Lynn Grigg, BA (Hons), RGN; Ruth Day, MA, BA (Hons), RGN.
Lynn-Lecturer/Practitioner in Pain Management; Ruth-Nurse Consultant in Pain Management, Luton and Dunstable Hospital NHS Trust and University of Luton, BedfordshireThe use of intravenous (IV) remifentanil through patient-controlled analgesia (PCA) for women in labour within a delivery ward is being advocated by some pain teams. This paper will discuss the evidence to support its use and a comparison will be made regarding its efficacy and safety with some of the more commonly used analgesics in the labour ward.
The pain of labour has evoked many responses over the centuries. With the rise of Christianity in the Western world the Bible taught women that child-bearing meant pain: 'I shall give you intense pain in childbearing, you will give birth to your children in pain' (Genesis 3:16). Before Christianity it seems that the pains of labour were seen as the action of evil spirits (Bonica, 1990). This acceptance that pain was inevitable and a normal part of labour, was questioned by Dick-Read in 1933. His text was seminal in re-thinking the role of midwives in labour and in the 'natural childbirth' movement.
McCaffery's statement that 'the 'gold standard' for assessing the existence and intensity of pain is the patient's self-report' holds true for labour pain as much as that of any other type (McCaffery and Pasero, 1999). It is affected by previous experience and expectations, as well as the size of the baby and primiparity (Mander, 1998). Research by Melzack (1984) confirmed that first-time mothers reported higher pain scores than multiparae (Table 1).
Pain relief can be viewed in three main groups, some of which overlap with each other. These groupings are physical, psychological and pharmacological.
Remifentanil is an opioid with mu-specific activity, antagonised by naloxone, and is most commonly used in anaesthesia. It is usually given during the induction of a general anaesthetic, supplementing other analgesic regimens intra-operatively. It has a very rapid onset and short duration of action due to its unique metabolism, giving it a half-life of only three minutes (Volikas and Male, 2001). The pharmacokinetic properties of this opioid have, therefore, led to investigations for use in the field of obstetrics.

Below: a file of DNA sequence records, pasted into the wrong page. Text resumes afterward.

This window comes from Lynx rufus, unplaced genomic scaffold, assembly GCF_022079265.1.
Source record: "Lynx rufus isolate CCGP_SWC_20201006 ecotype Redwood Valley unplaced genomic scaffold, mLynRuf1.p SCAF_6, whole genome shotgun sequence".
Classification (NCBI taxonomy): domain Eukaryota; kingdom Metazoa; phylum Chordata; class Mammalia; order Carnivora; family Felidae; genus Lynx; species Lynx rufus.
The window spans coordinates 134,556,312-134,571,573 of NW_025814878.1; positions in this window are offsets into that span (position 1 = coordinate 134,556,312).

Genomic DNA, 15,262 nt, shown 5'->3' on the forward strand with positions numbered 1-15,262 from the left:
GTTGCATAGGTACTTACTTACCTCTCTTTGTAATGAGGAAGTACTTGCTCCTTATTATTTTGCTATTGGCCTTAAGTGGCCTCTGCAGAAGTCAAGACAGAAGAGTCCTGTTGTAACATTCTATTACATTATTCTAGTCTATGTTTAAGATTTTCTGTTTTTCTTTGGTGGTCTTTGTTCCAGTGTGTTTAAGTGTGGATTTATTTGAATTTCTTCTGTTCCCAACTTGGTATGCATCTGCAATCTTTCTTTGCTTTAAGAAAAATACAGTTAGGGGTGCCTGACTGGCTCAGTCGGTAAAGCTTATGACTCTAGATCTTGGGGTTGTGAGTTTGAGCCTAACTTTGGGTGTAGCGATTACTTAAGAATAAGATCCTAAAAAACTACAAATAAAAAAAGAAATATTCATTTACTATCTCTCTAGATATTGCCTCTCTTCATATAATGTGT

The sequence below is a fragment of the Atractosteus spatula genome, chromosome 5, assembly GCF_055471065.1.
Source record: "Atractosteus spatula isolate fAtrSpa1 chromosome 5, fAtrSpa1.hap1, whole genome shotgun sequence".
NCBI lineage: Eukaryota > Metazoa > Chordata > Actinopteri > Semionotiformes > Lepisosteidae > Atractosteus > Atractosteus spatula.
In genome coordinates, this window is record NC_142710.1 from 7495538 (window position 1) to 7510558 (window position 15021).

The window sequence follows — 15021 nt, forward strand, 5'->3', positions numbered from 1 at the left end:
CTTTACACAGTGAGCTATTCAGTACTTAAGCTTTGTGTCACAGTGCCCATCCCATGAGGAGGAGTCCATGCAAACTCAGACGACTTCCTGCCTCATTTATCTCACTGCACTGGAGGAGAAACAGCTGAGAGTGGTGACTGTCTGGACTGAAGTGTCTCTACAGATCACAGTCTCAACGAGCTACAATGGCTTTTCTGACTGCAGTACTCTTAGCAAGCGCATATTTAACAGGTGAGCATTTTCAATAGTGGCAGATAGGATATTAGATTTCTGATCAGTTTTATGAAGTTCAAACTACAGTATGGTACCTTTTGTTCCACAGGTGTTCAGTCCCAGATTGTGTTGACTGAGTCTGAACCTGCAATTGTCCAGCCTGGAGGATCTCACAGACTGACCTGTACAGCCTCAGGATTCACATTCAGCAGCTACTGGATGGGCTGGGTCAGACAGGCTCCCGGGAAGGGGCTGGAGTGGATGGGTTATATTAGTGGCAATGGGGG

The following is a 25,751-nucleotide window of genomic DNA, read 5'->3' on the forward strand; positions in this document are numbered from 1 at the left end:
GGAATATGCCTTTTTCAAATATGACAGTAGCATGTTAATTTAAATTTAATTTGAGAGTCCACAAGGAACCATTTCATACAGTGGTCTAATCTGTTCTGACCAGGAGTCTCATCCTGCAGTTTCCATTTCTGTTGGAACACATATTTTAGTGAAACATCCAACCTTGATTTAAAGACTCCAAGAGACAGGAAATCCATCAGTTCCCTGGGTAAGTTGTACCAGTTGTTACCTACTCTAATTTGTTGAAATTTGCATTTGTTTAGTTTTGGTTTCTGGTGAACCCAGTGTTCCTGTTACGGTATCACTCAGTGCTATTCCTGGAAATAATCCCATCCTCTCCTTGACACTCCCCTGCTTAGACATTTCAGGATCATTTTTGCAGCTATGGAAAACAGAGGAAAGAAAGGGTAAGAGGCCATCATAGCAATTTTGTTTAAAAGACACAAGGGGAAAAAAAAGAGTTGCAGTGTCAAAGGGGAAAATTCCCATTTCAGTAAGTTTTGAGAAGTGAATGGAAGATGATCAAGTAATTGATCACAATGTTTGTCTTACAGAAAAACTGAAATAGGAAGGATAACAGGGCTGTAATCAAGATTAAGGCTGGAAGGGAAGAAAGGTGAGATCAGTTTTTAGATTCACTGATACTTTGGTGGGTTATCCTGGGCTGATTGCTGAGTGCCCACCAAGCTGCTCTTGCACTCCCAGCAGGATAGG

There have been mixed reports regarding the use of PCA remifentanil in labour and, according to Thurlow and Waterhouse (2000), there have been no controlled studies regarding its use. Nevertheless, results from some small studies are encouraging, including those of Thurlow and Waterhouse (2000), Volikas and Male (2001) and Owen et al (2002). As remifentanil is such a short-acting drug with a rapid onset - time to peak effect is 60 to 90 seconds according to Saunders and Glass, (2002) - it appears to be an acceptable alternative when an epidural is contraindicated.
In our trust, a large district general hospital with a well-established obstetric unit, we have used remifentanil intravenously by PCA for three patients for whom epidural analgesia was contraindicated. One of these patients was a 32-year-old primigravida, born with spina bifida occulta (a bony defect in the bony arch of the spine), making her unsuitable for epidural insertion. She presented to the labour ward at 38 weeks' gestation with spontaneous rupture of membranes and in active labour. Entonox was given for the first two hours before the decision was made, by the on-call anaesthetist, to offer her a remifentanil PCA.
It may be that remifentanil will become a new way forward in providing labouring women with another option, to provide optimal pain relief for mother and safety for the child.
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